WWWednesday: October 21, 2020

Don't Move, byJames S. Murray and Darren Wearmouth



Security Breach:

Locus Online signal-boosted the Barnes and Nobel announcement that they were hacked on October 10, 2020.

Conventions:

Also from Locus: I didn’t know Iceland had a biannual SF convention, but it does. They are apparently hoping for an in-person conference in November, 2021.

Giveaway:

One commenter with a USA mailing address will get a copy of C.L. Polk’s new fantasy novel The Midnig... Read More

The Only Good Indians: Read it with all the lights on

Reposting to include Marion's new review.

The Only Good Indians by Stephen Graham Jones

When I was a kid growing up in Montana, hunting was a steadfast part of my family’s life. Elk, deer (mulies and white-tails), antelope, pheasant — if you wanted to eat it, you had to go out into the snow-covered woods before the break of dawn and hope that you would find something early enough that you wouldn’t have to spend the rest of the day dragging the cleaned carcass back to your truck. There were rules, of course: respect nature to the point of veneration; don’t shoot what you don’t have a permit for; don’t shoot anything you don’t intend to kill; don’t kill more than you need. The cardinal rule, the one impressed the hardest into my mind, was that you don’t set foot anywhere that you don’t have permission to go, not for any reason.

That particular decree, in myriad permutations, is at the hear... Read More

WWWednesday: October 14, 2020

Cover, Mask of Mirrors by M.A. Carrick



Conventions:

World Fantasy Con 2020 submitted a draft program that was riddled with problematic language and assumptions, to put it politely, and not for the first time. This is an increasingly troubled event with a history of sexual harassment, sexism, racism, other bigotry and accessibility errors. The conference is online this year, but the WFC is seeing a dramatic, public drop in participation.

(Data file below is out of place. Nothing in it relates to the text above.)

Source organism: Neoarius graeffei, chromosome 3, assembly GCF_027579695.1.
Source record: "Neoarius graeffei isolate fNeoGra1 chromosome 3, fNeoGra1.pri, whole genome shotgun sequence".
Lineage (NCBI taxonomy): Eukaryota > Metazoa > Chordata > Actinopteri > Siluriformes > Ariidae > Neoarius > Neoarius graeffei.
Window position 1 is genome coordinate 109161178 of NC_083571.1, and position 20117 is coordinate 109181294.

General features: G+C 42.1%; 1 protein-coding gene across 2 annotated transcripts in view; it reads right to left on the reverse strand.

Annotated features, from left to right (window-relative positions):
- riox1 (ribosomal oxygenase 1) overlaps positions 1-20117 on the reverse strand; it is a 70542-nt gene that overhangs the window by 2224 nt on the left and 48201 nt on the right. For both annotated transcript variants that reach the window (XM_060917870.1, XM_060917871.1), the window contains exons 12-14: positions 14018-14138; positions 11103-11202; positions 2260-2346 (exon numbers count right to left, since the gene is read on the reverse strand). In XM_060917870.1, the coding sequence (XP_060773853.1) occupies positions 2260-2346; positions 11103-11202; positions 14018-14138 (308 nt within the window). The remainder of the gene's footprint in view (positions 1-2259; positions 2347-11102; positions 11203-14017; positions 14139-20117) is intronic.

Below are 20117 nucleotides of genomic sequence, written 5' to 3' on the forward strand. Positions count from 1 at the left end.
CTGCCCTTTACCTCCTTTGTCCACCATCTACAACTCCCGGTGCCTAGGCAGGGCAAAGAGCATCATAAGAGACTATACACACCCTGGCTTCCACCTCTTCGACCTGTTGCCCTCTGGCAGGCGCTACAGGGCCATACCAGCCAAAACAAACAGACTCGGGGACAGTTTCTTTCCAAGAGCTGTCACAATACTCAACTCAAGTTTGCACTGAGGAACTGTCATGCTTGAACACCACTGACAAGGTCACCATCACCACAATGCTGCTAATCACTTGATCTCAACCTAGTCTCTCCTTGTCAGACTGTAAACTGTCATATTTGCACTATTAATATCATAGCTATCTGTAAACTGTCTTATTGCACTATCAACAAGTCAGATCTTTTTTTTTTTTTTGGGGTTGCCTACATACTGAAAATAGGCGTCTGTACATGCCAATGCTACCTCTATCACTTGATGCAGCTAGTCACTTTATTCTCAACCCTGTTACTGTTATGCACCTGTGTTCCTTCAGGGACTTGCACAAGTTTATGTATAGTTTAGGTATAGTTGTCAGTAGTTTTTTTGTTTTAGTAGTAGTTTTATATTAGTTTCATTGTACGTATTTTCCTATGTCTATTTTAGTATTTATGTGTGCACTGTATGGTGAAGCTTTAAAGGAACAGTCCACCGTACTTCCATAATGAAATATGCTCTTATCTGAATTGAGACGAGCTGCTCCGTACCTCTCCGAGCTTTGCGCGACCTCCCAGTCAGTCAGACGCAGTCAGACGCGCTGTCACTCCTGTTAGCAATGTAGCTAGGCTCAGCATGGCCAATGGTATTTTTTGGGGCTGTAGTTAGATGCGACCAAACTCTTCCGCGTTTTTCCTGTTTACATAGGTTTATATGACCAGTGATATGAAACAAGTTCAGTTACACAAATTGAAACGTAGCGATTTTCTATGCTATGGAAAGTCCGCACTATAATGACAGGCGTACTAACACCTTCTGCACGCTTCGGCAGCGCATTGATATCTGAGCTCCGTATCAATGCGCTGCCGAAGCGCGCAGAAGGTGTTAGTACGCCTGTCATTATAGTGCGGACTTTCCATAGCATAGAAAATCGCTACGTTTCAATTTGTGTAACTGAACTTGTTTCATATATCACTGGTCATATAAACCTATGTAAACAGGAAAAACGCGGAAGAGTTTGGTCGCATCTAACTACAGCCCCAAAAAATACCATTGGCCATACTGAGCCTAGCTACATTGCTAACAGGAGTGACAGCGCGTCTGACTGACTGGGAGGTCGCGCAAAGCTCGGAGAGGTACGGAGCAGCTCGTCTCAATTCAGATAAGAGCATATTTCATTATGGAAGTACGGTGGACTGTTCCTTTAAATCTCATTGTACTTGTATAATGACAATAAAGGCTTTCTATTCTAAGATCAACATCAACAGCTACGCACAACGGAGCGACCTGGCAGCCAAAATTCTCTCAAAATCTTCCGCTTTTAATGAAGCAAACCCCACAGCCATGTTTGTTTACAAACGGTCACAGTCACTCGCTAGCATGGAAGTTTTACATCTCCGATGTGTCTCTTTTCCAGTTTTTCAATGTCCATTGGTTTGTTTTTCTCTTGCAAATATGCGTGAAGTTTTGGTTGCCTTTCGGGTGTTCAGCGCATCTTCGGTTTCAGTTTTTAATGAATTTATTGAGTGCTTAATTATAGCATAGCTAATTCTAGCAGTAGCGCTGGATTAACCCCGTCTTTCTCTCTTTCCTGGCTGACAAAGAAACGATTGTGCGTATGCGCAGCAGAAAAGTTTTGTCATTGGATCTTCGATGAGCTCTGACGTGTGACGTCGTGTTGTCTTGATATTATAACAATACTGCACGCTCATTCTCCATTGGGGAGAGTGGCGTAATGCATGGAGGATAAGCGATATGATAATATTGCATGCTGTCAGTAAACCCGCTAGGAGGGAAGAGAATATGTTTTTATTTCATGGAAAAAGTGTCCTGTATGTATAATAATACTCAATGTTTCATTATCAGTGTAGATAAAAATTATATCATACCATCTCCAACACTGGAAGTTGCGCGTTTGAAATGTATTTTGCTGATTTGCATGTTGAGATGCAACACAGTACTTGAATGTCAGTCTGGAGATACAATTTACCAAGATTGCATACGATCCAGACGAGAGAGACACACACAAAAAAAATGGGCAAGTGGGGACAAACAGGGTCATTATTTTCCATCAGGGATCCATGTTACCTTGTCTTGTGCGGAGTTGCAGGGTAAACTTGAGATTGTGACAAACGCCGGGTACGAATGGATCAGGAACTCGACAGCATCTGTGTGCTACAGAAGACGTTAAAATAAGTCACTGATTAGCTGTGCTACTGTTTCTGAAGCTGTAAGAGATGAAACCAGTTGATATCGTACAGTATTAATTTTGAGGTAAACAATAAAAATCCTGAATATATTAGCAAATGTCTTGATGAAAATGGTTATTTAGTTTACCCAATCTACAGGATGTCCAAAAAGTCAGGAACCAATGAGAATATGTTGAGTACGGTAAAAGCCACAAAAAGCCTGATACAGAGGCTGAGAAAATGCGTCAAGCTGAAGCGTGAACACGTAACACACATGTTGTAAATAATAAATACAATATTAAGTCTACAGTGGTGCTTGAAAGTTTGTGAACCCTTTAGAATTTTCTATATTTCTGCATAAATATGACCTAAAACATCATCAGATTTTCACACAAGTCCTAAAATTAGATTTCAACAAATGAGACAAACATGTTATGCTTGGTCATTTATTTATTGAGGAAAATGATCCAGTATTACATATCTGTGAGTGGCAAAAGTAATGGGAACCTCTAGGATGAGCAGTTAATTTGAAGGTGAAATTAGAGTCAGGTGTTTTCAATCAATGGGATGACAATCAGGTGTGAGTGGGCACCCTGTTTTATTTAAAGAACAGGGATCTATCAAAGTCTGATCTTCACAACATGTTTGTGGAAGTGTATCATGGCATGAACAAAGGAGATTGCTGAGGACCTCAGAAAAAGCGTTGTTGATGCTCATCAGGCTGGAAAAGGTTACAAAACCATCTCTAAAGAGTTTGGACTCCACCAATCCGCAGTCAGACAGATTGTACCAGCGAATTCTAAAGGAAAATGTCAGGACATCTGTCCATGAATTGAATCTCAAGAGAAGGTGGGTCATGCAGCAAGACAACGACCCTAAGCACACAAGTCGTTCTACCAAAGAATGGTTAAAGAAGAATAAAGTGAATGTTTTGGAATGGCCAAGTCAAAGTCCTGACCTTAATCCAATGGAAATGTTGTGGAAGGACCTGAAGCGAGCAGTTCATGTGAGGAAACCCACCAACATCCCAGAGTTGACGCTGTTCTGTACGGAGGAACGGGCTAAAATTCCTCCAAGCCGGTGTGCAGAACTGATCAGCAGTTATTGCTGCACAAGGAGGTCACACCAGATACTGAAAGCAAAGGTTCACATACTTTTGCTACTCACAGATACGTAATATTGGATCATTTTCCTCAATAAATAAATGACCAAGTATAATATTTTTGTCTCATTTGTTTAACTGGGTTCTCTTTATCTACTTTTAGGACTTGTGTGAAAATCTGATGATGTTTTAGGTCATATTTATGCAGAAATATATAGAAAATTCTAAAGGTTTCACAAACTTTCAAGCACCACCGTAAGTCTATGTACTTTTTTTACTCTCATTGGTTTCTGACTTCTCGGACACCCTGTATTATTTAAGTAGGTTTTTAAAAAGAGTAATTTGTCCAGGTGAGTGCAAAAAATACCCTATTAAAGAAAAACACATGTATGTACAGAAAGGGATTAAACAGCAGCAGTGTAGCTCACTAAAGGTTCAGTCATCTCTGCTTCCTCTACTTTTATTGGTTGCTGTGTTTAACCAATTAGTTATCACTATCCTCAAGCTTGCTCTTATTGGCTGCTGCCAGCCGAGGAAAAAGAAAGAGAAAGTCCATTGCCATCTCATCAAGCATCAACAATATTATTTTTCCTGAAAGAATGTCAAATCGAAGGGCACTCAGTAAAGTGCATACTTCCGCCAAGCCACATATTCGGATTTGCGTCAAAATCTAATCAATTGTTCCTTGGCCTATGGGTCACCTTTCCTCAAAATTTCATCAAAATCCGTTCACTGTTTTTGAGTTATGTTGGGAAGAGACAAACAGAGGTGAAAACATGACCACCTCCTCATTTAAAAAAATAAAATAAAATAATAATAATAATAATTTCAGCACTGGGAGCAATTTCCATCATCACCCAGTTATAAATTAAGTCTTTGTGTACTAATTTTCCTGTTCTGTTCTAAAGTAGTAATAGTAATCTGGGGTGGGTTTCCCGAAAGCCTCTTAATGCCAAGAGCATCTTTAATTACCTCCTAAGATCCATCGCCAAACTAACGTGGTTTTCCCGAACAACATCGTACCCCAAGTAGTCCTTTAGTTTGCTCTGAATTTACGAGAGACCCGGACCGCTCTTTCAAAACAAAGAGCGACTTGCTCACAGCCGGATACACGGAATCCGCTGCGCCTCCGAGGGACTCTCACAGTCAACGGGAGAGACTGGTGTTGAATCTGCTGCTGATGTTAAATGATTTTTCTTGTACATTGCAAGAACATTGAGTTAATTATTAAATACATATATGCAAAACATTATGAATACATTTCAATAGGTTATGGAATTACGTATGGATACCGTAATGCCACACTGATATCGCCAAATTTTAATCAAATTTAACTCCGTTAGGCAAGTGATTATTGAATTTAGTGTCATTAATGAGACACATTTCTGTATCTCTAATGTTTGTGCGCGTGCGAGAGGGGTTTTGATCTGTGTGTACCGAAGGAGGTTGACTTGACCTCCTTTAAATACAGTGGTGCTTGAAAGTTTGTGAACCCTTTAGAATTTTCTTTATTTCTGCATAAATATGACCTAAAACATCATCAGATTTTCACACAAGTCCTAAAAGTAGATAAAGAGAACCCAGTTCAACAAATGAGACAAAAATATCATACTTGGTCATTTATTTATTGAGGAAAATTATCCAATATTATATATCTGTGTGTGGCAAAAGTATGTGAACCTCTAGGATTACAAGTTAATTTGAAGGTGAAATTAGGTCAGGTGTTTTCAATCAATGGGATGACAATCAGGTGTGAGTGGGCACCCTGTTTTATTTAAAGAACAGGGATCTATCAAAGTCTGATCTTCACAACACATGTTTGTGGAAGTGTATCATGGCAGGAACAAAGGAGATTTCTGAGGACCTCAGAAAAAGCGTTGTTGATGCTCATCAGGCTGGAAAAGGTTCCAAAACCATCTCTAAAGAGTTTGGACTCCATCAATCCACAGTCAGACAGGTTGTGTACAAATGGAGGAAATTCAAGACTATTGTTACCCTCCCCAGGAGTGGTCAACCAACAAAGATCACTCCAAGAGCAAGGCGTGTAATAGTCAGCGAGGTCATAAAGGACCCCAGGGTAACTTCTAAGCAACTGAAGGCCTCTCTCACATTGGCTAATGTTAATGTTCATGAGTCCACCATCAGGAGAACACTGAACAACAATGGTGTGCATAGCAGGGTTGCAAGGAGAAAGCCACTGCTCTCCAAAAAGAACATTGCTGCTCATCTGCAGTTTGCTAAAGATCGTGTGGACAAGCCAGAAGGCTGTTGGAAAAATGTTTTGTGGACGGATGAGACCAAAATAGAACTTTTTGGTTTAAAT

While I was browsing some other material for the column, I stumbled over the Sirens Conference, being held next week. It’s online, free and it looks interesting.

 ... Read More

WWednesday: October 7, 2020

Lois McMaster Bujold. Image by Kyle Cassidy



Last week interesting enough for you all?

Books and Writing: 

Lois MacMaster Bujold fans, especially those who like the Penric stories, will be pleased by this announcement on Bujold’s Facebook page. (Thanks to File770.)

The Illinois Science Fiction in Chicago organization (ISFIC)  is holding its annual writing contest even though WindyCon has been postponed to 2021.

The Speculative Literature Foundation Read More

WWWednesday: September 30, 2020

I'm Kovacs. I hit people and look intense.



Netflix adapted Richard K. Morgan’s Altered Carbon into a series which has now run for two seasons. This review of Season One, which I watched via Amazon Prime, might contain spoilers for the show. In this column, my goal is to review the show without comparing it to the book.

One commenter chosen at random will win a hardcover copy of Harrow the Ninth by Tamsin Muir.

Altered Carbon, Season One is a hyper-violent, hyper-male noirish adventure set in a moody Blade-Runneresque world. It carried me right along, nicely balancing mood, exposition, special effects and action, but stumbled into cliché at the end, and I was troubled by certain aspects of the male gaze that pe... Read More

Thoughtful Thursday: Gifts

In Season 4 of Syfy’s space opera Killjoys, Da’vin Jacobis gives his thirteen-year-old son Jak, who was born six days ago (it’s a long story) a picture. He is sending Jak to hide out with his former-evil-overlord mother (again, long story). He doesn’t want Jak to forget him, so he gives him the only photo of himself he has — his old military ID.